In his day, he was the quintessential Broadway showman, performing with his family as a small boy and for decades after. He also wrote and produced (and frequently starred in) dozens of Broadway shows. Yes, dozens, making his debut 110 years ago this past February with The Governor's Son. He last appeared on Broadway in 1940, and passed away two years later at the age of 64. His 40 years plus on Broadway included the hit songs "Yankee Doodle Dandy" and "You're a Grand Old Flag", and, as his statue is inscribed, "Give My Regards to Broadway." Since his death, only one of his shows has been revived - the 1982 one performance flop, Little Johnny Jones, starring Donny Osmond. His music has lived on in three other shows, Tintypes, The American Dance Machine and Bob Fosse's Dancin'. And he will forever be immortalized in the musical about his life, George M!, which features a score made up entirely of his songs. Joel Grey had the privilege of playing Cohan, and a young lady named Bernadette Peters, played Cohan's younger sister.
While there are and have been several Broadway performers also born on the 4th of July, couple really stand out: Neil Simon, who today celebrates his 84th birthday, and the late Gertrude Lawrence, star of the original The King and I.
Neil Simon and Gertrude Lawrence (with Yul Brenner)
Whole books (including 2 autobiographies) have been written about Simon's contribution to Broadway and the American Theatre, so it would seem silly to try to list everything he has done, but it is safe to say that he changed the way Broadway (and eventually television) comedies were written. His style - the pinpoint accuracy of witty barbs and frank observations of people are legendary in characters like Oscar Madison, Felix Unger, Grandma Kurnitz, Elliot Grant, and Eugene Morris Jerome. It is hard to imagine a world without The Odd Couple, Brighton Beach Memoirs, Biloxi Blues, Broadway Bound, Lost in Yonkers and Sweet Charity.
An accomplished actress on both sides of the Atlantic, it is arguably her final role that made Gertrude Lawrence a true Broadway legend. She played Anna in the original Broadway production of The King and I at the St. James Theatre. It was a role that was actually her idea, though everyone concerned - including both Rodgers and Hammerstein - felt she was incapable of doing; her singing voice uneven and prone to going flat. But she convinced them, wowed the critics and won over delighted audiences. Sadly, her triumph would be relatively short-lived. She began feeling ill and exhausted shortly after opening the show and recording the cast album. For months she valiantly went on, but began missing performances. That year, she won the Tony Award, and kept plugging along - the star simply did not miss the show. But she collapsed and had to be rushed into a doctor's care. Hospitalized, and ultimately misdiagnosed, Lawrence spent her last days assuming she would get well and return to the stage and her show. In fact, literally hours before her death, she renegotiated her King and I contract such that it forced producers to include her co-star, Yul Brenner, on the marquee, show logo and all advertisements. She was a true class act. She died of complications from what turned out to be liver cancer, and was buried in the gown she wore in "Shall We Dance?"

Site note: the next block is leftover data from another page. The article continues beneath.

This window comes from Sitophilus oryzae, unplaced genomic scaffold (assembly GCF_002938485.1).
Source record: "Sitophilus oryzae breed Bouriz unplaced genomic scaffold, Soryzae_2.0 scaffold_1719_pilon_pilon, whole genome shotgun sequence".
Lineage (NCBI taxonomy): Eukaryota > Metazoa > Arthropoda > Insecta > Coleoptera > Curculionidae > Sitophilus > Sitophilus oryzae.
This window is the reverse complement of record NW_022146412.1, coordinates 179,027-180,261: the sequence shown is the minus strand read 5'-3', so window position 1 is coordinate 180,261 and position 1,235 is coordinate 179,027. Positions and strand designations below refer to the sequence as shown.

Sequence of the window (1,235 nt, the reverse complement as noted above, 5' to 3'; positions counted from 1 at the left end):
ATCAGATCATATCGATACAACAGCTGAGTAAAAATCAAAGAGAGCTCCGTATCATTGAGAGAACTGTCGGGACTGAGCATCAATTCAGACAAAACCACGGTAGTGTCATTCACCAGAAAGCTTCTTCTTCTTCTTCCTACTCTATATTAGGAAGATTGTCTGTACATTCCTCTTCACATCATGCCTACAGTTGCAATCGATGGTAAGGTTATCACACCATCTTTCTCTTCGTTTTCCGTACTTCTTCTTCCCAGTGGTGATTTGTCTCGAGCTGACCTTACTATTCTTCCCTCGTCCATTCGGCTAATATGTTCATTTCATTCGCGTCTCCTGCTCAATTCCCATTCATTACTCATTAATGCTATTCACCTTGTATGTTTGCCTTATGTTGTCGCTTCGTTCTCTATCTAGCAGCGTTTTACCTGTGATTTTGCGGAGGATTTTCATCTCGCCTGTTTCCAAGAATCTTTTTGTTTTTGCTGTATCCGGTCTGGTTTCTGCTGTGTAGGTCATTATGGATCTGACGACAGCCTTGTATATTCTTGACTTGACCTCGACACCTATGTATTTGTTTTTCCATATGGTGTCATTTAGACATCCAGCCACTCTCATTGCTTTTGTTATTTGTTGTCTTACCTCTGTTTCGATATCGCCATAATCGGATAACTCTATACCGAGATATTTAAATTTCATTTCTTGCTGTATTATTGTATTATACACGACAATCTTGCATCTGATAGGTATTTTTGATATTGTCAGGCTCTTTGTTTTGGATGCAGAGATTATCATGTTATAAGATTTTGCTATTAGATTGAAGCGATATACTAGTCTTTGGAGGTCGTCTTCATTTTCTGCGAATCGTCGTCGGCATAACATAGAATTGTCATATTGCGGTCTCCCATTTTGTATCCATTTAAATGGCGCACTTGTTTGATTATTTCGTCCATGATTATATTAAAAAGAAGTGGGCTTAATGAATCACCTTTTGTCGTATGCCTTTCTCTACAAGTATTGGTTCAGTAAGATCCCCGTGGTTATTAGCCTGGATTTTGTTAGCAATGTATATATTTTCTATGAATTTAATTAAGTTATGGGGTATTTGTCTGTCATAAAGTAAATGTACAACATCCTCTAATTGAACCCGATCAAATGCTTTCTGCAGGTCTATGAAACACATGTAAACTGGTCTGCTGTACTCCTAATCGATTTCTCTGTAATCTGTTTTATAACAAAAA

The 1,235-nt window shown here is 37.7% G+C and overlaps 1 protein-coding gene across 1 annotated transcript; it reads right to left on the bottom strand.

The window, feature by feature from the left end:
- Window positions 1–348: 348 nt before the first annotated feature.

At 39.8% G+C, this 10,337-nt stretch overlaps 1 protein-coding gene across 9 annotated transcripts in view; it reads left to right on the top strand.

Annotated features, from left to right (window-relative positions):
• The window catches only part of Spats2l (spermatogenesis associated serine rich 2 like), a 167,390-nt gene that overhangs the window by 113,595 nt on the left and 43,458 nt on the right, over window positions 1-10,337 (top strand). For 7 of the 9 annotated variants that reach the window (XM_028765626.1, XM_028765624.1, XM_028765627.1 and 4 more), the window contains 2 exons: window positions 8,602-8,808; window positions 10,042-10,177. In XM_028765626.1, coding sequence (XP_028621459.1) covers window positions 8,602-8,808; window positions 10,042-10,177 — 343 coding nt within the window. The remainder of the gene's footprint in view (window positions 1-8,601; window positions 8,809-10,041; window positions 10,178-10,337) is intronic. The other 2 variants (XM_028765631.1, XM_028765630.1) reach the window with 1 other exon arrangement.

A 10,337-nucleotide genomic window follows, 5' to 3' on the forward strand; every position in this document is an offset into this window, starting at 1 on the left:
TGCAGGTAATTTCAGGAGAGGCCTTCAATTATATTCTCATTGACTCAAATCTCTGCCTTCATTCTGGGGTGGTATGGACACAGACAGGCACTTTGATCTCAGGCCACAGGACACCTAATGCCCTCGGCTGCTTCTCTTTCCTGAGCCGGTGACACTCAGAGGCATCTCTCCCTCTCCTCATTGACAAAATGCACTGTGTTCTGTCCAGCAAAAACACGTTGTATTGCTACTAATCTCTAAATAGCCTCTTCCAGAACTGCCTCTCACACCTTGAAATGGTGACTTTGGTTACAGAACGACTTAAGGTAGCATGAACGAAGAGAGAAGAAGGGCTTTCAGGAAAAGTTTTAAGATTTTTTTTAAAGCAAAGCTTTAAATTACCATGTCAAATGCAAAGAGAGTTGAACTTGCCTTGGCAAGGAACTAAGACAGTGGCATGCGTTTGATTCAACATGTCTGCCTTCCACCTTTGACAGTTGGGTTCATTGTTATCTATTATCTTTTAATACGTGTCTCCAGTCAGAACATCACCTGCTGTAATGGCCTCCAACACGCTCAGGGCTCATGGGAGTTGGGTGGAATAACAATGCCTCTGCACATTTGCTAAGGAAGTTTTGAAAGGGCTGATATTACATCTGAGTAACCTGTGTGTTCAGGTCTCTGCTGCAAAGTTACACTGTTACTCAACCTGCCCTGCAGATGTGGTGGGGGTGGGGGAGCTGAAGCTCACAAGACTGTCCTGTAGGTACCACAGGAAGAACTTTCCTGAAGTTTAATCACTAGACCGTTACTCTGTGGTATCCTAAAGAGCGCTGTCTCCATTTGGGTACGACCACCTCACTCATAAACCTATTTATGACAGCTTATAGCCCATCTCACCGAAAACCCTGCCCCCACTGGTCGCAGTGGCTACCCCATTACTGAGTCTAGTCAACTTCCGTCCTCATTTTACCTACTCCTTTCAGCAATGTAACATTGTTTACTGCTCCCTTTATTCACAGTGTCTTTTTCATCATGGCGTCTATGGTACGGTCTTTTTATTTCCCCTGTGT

And, believe it or not, 3 Broadway productions were "born" on the 4th of July: Maritana (1864), a revival of Charley's Aunt (1970), and the most apropos of all, 1942's This is the Army. The latter was written by Irving Berlin and featured a cast of over 60 people, many of whom are listed as Corporal, Sergeant or Private, including most of the creative staff. The revue included a minstrel show and an extravaganza of military formations, perfect for a country fresh into World War II, with many of its audience members seeing the show before shipping out overseas. And the producer? Uncle Sam. Yes, the producer is listed as Uncle Sam.
Happy 4th of July!
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